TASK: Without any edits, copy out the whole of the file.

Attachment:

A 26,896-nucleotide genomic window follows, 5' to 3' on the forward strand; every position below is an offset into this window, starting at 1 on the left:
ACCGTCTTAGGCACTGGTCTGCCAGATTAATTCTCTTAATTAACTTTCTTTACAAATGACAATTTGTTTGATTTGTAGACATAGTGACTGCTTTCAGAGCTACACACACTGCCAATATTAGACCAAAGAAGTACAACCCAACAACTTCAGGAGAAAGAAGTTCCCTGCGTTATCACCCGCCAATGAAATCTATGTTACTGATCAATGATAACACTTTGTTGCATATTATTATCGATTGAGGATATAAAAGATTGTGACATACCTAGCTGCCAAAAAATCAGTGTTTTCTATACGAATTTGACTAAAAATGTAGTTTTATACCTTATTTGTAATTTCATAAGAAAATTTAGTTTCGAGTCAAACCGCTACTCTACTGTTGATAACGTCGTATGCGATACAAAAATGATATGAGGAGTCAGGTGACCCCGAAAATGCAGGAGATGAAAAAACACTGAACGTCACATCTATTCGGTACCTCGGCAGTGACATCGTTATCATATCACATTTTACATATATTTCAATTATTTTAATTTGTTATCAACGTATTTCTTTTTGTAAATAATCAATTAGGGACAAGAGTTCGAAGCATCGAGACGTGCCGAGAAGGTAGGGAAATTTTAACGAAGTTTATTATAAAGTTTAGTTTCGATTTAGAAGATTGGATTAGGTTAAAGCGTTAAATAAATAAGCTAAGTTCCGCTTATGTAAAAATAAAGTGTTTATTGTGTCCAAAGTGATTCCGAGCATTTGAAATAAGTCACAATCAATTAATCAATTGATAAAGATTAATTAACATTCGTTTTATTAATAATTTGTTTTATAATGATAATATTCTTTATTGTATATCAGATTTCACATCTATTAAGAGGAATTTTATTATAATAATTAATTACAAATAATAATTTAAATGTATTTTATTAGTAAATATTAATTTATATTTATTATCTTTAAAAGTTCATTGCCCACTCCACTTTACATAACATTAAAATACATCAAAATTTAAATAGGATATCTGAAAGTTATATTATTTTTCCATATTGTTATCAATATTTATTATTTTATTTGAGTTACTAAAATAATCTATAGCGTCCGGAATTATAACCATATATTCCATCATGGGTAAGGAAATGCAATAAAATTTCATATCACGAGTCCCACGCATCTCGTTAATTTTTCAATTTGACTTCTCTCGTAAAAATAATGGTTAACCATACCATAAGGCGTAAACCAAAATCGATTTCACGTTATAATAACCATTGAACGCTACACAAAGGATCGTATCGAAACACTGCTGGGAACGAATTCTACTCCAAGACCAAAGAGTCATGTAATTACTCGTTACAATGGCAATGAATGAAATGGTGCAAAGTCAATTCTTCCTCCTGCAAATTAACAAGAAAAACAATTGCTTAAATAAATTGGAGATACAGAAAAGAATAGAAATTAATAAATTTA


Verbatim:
A 26,896-nucleotide genomic window follows, 5' to 3' on the forward strand; every position below is an offset into this window, starting at 1 on the left:
ACCGTCTTAGGCACTGGTCTGCCAGATTAATTCTCTTAATTAACTTTCTTTACAAATGACAATTTGTTTGATTTGTAGACATAGTGACTGCTTTCAGAGCTACACACACTGCCAATATTAGACCAAAGAAGTACAACCCAACAACTTCAGGAGAAAGAAGTTCCCTGCGTTATCACCCGCCAATGAAATCTATGTTACTGATCAATGATAACACTTTGTTGCATATTATTATCGATTGAGGATATAAAAGATTGTGACATACCTAGCTGCCAAAAAATCAGTGTTTTCTATACGAATTTGACTAAAAATGTAGTTTTATACCTTATTTGTAATTTCATAAGAAAATTTAGTTTCGAGTCAAACCGCTACTCTACTGTTGATAACGTCGTATGCGATACAAAAATGATATGAGGAGTCAGGTGACCCCGAAAATGCAGGAGATGAAAAAACACTGAACGTCACATCTATTCGGTACCTCGGCAGTGACATCGTTATCATATCACATTTTACATATATTTCAATTATTTTAATTTGTTATCAACGTATTTCTTTTTGTAAATAATCAATTAGGGACAAGAGTTCGAAGCATCGAGACGTGCCGAGAAGGTAGGGAAATTTTAACGAAGTTTATTATAAAGTTTAGTTTCGATTTAGAAGATTGGATTAGGTTAAAGCGTTAAATAAATAAGCTAAGTTCCGCTTATGTAAAAATAAAGTGTTTATTGTGTCCAAAGTGATTCCGAGCATTTGAAATAAGTCACAATCAATTAATCAATTGATAAAGATTAATTAACATTCGTTTTATTAATAATTTGTTTTATAATGATAATATTCTTTATTGTATATCAGATTTCACATCTATTAAGAGGAATTTTATTATAATAATTAATTACAAATAATAATTTAAATGTATTTTATTAGTAAATATTAATTTATATTTATTATCTTTAAAAGTTCATTGCCCACTCCACTTTACATAACATTAAAATACATCAAAATTTAAATAGGATATCTGAAAGTTATATTATTTTTCCATATTGTTATCAATATTTATTATTTTATTTGAGTTACTAAAATAATCTATAGCGTCCGGAATTATAACCATATATTCCATCATGGGTAAGGAAATGCAATAAAATTTCATATCACGAGTCCCACGCATCTCGTTAATTTTTCAATTTGACTTCTCTCGTAAAAATAATGGTTAACCATACCATAAGGCGTAAACCAAAATCGATTTCACGTTATAATAACCATTGAACGCTACACAAAGGATCGTATCGAAACACTGCTGGGAACGAATTCTACTCCAAGACCAAAGAGTCATGTAATTACTCGTTACAATGGCAATGAATGAAATGGTGCAAAGTCAATTCTTCCTCCTGCAAATTAACAAGAAAAACAATTGCTTAAATAAATTGGAGATACAGAAAAGAATAGAAATTAATAAATTTA